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The Path to End Suffering: Step Five

November 20, 2023   |   4 Comments

Audio only version is here
Meditation practice begins at 21:07

Hello, wonderful Open Heart Project. I hope you are well and enjoying this series of videos on foundational Buddhist teachings. So far, we have covered:

Right View
Right Intention
Right Speech
Right Action

Today we move on to the fifth step: Right Livelihood. How can we turn work, money, and the effort to express ourselves into a part of the spiritual journey? Please have a listen! Many thoughts were expressed in this video! What do you think? I’d love to hear.

Much love, Susan

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  • Posted by:  Bonnie Wald

    thank you again = but again i see all of my mistakes and wrong actions; wrong speech and on and on – i am working at having some self compassion

  • Posted by:  diana plummer

    Thank you for your clear and encouraging communication with these videos,

  • Posted by:  Sue Ellen May

    Such a timely talk. I even wrote down, “The way we talk to ourselves is how we talk to others.” As a retired person, my livelihood environment is small, my workplace is largely just my husband and me, and as so often happens, it’s the little stuff that becomes crazy-making. I have found myself thinking critical thoughts about his habits (and sometimes voicing them), and some days I am Samsara Woman, with frustrations at every turn. My self-talk can be fussy, then I become fussy with him. I don’t like either state. Weaving generosity into this inner and outer environment may be key to easing up on both of us. Maybe I’m being supplanted in my part time job, being eased out the door, not because of any fault or failing of my own. Perhaps there is a younger, more energetic person who brings new views and fresh eyes. That is a wonderful opportunity for that person, but not a slam on me (or maybe it is and I can gently close that door myself). Maybe my husband forgets in the short term, but he can still enjoy mutual memories and his sense of humor is intact. There is an ease to generosity, a letting go of how things should be in recognition of how they really are. One thought re compensation: when I was in active mental health practice, it was normal to pay a fee for training that enhanced practice. I see the OHP opportunities as enhancing practice in life, and am grateful.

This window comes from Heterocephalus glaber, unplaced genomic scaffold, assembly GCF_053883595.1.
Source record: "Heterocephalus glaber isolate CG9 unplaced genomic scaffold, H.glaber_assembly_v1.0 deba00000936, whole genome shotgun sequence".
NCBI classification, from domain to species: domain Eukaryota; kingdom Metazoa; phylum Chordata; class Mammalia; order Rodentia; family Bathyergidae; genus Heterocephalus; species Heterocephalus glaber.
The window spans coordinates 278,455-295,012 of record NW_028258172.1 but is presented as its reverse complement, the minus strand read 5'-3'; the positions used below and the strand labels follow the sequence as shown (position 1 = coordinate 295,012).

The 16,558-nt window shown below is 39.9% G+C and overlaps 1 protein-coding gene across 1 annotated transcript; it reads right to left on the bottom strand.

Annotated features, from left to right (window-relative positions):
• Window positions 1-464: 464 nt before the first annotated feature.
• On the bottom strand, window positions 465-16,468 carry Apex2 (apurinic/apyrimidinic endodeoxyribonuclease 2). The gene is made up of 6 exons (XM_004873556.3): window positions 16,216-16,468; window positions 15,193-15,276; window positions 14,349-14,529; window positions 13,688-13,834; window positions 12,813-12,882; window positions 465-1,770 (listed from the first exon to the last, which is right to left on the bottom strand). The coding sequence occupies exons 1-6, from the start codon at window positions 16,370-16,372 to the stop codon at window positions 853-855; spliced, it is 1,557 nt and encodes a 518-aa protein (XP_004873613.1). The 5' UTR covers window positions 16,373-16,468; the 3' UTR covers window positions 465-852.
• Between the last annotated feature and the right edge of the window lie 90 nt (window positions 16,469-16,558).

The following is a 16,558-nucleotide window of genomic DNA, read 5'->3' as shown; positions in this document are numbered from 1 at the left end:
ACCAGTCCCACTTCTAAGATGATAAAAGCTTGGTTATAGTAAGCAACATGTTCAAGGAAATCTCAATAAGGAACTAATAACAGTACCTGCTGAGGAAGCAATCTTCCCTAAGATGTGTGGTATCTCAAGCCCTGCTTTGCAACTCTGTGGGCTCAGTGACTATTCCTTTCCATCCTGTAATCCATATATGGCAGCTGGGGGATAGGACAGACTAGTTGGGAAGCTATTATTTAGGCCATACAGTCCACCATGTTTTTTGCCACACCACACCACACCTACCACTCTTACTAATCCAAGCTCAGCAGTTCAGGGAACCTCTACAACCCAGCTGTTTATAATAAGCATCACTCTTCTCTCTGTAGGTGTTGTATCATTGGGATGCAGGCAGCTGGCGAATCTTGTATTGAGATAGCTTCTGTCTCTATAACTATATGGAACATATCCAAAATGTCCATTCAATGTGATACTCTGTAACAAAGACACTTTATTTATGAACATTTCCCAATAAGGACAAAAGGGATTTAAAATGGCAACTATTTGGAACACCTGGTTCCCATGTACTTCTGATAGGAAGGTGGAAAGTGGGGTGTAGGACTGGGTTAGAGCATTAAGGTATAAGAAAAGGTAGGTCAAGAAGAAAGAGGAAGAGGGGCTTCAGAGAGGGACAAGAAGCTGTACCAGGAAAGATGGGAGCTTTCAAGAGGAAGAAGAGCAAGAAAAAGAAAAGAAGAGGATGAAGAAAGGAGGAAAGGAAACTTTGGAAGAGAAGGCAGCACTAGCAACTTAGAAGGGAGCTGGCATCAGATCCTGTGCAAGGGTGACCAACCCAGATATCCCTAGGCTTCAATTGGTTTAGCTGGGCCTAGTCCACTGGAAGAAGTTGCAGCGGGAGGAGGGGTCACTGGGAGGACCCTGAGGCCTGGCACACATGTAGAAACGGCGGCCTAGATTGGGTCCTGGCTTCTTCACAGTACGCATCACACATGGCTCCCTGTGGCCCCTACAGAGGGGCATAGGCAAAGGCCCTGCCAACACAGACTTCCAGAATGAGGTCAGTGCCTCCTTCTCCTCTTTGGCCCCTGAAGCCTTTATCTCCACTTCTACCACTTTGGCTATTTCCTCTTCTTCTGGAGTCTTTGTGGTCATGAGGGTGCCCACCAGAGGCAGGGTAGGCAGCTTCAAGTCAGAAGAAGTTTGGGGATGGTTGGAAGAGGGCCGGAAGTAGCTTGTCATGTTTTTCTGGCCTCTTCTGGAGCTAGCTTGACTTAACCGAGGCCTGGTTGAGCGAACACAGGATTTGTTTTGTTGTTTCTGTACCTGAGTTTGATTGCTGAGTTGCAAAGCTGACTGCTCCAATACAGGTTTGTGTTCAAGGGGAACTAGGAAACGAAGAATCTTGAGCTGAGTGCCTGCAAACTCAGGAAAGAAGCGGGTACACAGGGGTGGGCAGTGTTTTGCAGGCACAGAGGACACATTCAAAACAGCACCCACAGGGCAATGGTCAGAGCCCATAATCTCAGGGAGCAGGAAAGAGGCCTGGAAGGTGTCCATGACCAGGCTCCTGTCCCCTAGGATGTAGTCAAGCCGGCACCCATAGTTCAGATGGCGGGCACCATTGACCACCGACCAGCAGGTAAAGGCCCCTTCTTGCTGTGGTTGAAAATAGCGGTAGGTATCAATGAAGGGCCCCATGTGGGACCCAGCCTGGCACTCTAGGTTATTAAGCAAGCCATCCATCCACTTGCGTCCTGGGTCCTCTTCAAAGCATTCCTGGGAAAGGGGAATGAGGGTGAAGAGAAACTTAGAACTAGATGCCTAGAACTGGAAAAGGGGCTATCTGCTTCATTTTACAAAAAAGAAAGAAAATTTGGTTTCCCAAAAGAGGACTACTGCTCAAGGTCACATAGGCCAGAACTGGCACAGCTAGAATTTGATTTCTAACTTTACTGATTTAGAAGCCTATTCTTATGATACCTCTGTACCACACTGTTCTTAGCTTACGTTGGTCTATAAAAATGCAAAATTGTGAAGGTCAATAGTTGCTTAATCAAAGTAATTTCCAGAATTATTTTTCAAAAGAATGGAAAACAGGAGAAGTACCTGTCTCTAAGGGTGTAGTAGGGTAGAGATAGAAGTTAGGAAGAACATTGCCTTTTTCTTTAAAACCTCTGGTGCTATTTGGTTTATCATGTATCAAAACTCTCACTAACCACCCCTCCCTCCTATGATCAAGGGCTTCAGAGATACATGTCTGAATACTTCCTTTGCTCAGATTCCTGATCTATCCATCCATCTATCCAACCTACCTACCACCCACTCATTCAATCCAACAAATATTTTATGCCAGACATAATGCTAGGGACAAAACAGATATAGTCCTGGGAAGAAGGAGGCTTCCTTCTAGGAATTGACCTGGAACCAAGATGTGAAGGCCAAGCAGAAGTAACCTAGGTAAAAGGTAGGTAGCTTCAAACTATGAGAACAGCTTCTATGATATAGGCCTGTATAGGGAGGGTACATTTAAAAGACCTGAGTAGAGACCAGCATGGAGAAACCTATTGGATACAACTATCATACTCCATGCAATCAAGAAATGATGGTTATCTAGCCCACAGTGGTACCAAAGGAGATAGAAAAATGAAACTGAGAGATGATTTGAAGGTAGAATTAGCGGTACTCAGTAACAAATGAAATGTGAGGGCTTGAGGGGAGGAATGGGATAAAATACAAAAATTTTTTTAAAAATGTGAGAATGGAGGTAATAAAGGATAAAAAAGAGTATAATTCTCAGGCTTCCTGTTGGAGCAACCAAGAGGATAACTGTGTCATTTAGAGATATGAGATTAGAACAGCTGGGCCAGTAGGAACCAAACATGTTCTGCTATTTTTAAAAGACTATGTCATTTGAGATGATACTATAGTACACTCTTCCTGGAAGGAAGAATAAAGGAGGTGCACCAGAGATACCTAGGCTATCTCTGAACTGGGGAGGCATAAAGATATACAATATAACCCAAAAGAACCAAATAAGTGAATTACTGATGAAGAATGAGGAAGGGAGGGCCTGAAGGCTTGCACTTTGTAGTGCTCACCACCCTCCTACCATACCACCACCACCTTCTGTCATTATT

• Posted by:  diana plummer

      Just read your comment on the right livelihood video.
      I am in a similar situation and although very hard to deal with at times,I feel that the inner work necessary can and must be continued in this framework.
      Very grateful for this Sangha.

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“With wisdom, creativity and artistry, Susan Piver brings a Buddhist lens to the spiritual map of the Enneagram. The results are vibrant and nourishing; a banquet of insights that help us transmute our difficult emotions into pure expressions of our basic goodness.”

 – Tara Brach, author of Radical Acceptance